I’m not sure I follow you here. I think John did—as a matter of historical fact—trump the Synoptics. The church’s theological tradition is largely Johannine. But it’s not just about the Great Commission. There is no proclamation of a coming kingdom in John, expressed in the language of Old Testament prophecy. The Great Commission presupposes the notion of kingdom as divine intervention to judge and restore his people.

Second, aren’t you ignoring John 13:34-35?

Yes, Jesus taught his disciples to love one another, because this would sustain them as a community in the face of the world’s hatred and would demonstrate to the world that they are his disciples. But that is not why he called them. That is not the mission. In the Synoptics the mission is made much clearer: to proclaim the coming kingdom of God, to call Israel to repentance, and to announce to the nations the significance of what is happening in Israel. But even in John we have a clear statement of purpose:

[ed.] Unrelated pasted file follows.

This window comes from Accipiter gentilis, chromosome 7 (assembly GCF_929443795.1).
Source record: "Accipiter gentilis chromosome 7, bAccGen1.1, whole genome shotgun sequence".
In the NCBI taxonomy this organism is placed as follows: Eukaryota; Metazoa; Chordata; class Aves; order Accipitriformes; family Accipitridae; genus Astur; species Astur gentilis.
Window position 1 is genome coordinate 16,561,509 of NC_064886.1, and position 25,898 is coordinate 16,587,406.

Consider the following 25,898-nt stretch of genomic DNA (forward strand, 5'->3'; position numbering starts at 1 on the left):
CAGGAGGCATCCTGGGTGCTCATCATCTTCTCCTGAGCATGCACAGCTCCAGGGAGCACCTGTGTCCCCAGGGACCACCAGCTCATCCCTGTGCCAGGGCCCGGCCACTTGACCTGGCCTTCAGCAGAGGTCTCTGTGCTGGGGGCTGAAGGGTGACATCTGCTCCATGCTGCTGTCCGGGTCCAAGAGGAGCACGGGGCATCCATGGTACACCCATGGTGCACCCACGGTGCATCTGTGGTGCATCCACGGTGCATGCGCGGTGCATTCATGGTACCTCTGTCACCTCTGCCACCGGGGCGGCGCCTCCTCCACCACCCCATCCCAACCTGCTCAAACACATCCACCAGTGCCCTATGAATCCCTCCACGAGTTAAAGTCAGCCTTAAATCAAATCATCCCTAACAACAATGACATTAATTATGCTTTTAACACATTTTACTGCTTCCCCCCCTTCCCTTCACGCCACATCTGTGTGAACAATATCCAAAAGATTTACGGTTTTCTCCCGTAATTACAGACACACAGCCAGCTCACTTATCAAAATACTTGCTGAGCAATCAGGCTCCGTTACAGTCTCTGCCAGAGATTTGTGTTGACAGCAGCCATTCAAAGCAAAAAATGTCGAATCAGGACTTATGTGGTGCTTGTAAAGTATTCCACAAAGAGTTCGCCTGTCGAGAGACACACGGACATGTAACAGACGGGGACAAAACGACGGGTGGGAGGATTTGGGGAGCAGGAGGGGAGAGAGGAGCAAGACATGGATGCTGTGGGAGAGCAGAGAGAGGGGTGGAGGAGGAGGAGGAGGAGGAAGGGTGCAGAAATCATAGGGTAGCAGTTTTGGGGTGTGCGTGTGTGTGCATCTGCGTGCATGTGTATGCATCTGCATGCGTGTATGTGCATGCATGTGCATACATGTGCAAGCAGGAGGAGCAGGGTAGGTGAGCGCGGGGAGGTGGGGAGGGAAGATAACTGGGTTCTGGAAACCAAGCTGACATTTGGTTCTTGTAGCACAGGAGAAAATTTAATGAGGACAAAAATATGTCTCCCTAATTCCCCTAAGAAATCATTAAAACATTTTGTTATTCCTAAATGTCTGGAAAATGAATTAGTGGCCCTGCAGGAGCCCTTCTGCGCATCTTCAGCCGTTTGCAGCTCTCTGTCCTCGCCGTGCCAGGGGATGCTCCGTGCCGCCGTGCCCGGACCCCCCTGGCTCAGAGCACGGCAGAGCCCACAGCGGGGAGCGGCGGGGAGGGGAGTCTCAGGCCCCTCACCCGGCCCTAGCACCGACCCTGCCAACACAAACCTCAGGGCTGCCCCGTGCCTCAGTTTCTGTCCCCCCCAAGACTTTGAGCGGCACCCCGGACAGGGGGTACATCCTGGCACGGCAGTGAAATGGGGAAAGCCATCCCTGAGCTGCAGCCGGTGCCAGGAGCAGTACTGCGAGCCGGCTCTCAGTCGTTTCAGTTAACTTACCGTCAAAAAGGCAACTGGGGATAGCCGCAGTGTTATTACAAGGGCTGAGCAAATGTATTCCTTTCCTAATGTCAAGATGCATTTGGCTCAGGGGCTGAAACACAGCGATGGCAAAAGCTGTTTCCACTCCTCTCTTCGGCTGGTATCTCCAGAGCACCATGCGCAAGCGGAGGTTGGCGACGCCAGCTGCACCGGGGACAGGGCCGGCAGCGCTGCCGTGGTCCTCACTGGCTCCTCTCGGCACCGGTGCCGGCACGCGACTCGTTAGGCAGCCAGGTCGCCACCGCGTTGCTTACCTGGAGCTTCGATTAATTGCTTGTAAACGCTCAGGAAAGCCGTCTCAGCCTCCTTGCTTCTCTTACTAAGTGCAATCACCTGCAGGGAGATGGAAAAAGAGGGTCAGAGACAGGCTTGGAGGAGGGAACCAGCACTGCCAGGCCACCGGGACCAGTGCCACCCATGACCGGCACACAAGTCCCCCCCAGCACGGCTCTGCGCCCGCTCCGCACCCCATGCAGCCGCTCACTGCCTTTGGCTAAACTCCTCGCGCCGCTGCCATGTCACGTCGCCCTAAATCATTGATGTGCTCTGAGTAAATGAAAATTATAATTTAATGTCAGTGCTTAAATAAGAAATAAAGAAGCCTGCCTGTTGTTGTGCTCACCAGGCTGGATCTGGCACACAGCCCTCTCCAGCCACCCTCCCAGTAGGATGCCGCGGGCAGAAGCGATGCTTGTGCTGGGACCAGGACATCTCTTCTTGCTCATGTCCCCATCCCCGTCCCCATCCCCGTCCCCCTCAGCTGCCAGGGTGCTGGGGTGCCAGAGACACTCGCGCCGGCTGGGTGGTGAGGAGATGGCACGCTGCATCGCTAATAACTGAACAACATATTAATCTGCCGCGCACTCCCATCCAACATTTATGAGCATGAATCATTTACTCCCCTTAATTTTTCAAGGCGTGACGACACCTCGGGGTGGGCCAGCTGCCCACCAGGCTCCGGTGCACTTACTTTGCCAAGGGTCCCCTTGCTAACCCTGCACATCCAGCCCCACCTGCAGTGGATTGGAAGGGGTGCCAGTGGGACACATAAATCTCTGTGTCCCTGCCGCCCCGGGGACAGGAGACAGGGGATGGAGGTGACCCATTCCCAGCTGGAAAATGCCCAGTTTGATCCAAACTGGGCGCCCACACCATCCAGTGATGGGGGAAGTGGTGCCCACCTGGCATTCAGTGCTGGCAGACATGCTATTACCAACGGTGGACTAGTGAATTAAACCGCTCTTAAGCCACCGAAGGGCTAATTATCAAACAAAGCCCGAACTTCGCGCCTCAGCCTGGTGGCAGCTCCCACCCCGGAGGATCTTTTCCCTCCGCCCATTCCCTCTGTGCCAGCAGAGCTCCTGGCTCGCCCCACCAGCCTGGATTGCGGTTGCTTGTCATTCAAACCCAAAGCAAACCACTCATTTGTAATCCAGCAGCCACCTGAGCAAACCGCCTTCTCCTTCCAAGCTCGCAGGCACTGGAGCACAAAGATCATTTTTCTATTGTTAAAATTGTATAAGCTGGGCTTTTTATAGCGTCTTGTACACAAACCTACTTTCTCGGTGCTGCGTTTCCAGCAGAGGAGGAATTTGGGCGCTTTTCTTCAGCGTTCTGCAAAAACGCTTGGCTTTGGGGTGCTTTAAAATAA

Now Jesus did many other signs in the presence of the disciples, which are not written in this book; but these are written so that you may believe that Jesus is the Christ, the Son of God, and that by believing you may have life in his name. (John 20:30–31)

Can you please indicate clearly where the “issue of suffering” would “come up” in John 6:51-60? Or in the whole of John 6, for that matter.

To eat Jesus flesh and drink his blood appears to be a reference to the Lord’s Supper, at which Jesus interpreted the bread and cup in terms of his coming death. The disciples participate in this meal until the parousia because they will have to share in his suffering. The Lord’s Supper establishes a fellowship of martyrs.

Can you please explain what do you mean when you say “He is that symbolic figure, come down from heaven as it were”?

My suggestion is that Jesus knows that Daniel’s son of man vision referred to the crisis provoked in the second century BC by Antiochus Epiphanes. If he saw this “one like a son of man” as a heavenly figure, he is perhaps making a rhetorical proposal: that symbol of vindication faithfulness has come down from heaven, it is now me, and you will see me return to heaven. So the “descent” of the Son of Man is symbolic or figurative, but the ascent of Jesus as a new Son of Man is real.

Is there any problem?

No, just too big a task at the moment.